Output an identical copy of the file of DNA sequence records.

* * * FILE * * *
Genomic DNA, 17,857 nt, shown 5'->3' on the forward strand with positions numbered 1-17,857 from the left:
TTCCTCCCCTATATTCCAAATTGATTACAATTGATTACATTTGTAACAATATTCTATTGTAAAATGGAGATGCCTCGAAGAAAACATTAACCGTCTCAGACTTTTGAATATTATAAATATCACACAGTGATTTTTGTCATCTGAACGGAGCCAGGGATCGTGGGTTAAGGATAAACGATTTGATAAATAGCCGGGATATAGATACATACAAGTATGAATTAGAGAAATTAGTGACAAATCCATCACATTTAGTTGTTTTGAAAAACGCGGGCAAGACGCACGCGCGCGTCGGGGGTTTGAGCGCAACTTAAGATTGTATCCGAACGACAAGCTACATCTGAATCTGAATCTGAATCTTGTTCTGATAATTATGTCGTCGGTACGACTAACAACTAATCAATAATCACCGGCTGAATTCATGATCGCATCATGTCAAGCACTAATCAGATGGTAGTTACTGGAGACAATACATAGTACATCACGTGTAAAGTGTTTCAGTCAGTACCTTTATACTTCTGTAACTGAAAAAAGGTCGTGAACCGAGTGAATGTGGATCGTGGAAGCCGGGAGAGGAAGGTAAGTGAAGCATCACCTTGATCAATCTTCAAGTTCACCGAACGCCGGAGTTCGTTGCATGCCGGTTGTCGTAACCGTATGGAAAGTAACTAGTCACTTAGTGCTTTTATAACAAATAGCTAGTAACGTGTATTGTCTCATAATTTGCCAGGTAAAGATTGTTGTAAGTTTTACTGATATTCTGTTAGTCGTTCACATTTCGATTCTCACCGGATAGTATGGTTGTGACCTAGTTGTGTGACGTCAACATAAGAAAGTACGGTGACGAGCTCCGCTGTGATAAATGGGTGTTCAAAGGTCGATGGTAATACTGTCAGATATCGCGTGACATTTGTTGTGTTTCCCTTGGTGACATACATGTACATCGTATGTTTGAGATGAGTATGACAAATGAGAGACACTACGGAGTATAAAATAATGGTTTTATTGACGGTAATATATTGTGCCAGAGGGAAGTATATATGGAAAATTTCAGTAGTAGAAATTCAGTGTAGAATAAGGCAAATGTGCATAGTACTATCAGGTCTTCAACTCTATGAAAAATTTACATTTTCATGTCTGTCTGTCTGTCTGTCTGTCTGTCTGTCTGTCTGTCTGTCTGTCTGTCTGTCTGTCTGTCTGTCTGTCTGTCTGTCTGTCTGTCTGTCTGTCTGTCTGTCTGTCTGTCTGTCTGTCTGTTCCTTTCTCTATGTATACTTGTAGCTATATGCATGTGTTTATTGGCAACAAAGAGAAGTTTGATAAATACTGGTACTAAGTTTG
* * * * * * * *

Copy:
Genomic DNA, 17,857 nt, shown 5'->3' on the forward strand with positions numbered 1-17,857 from the left:
TTCCTCCCCTATATTCCAAATTGATTACAATTGATTACATTTGTAACAATATTCTATTGTAAAATGGAGATGCCTCGAAGAAAACATTAACCGTCTCAGACTTTTGAATATTATAAATATCACACAGTGATTTTTGTCATCTGAACGGAGCCAGGGATCGTGGGTTAAGGATAAACGATTTGATAAATAGCCGGGATATAGATACATACAAGTATGAATTAGAGAAATTAGTGACAAATCCATCACATTTAGTTGTTTTGAAAAACGCGGGCAAGACGCACGCGCGCGTCGGGGGTTTGAGCGCAACTTAAGATTGTATCCGAACGACAAGCTACATCTGAATCTGAATCTGAATCTTGTTCTGATAATTATGTCGTCGGTACGACTAACAACTAATCAATAATCACCGGCTGAATTCATGATCGCATCATGTCAAGCACTAATCAGATGGTAGTTACTGGAGACAATACATAGTACATCACGTGTAAAGTGTTTCAGTCAGTACCTTTATACTTCTGTAACTGAAAAAAGGTCGTGAACCGAGTGAATGTGGATCGTGGAAGCCGGGAGAGGAAGGTAAGTGAAGCATCACCTTGATCAATCTTCAAGTTCACCGAACGCCGGAGTTCGTTGCATGCCGGTTGTCGTAACCGTATGGAAAGTAACTAGTCACTTAGTGCTTTTATAACAAATAGCTAGTAACGTGTATTGTCTCATAATTTGCCAGGTAAAGATTGTTGTAAGTTTTACTGATATTCTGTTAGTCGTTCACATTTCGATTCTCACCGGATAGTATGGTTGTGACCTAGTTGTGTGACGTCAACATAAGAAAGTACGGTGACGAGCTCCGCTGTGATAAATGGGTGTTCAAAGGTCGATGGTAATACTGTCAGATATCGCGTGACATTTGTTGTGTTTCCCTTGGTGACATACATGTACATCGTATGTTTGAGATGAGTATGACAAATGAGAGACACTACGGAGTATAAAATAATGGTTTTATTGACGGTAATATATTGTGCCAGAGGGAAGTATATATGGAAAATTTCAGTAGTAGAAATTCAGTGTAGAATAAGGCAAATGTGCATAGTACTATCAGGTCTTCAACTCTATGAAAAATTTACATTTTCATGTCTGTCTGTCTGTCTGTCTGTCTGTCTGTCTGTCTGTCTGTCTGTCTGTCTGTCTGTCTGTCTGTCTGTCTGTCTGTCTGTCTGTCTGTCTGTCTGTCTGTCTGTCTGTCTGTCTGTCTGTTCCTTTCTCTATGTATACTTGTAGCTATATGCATGTGTTTATTGGCAACAAAGAGAAGTTTGATAAATACTGGTACTAAGTTTG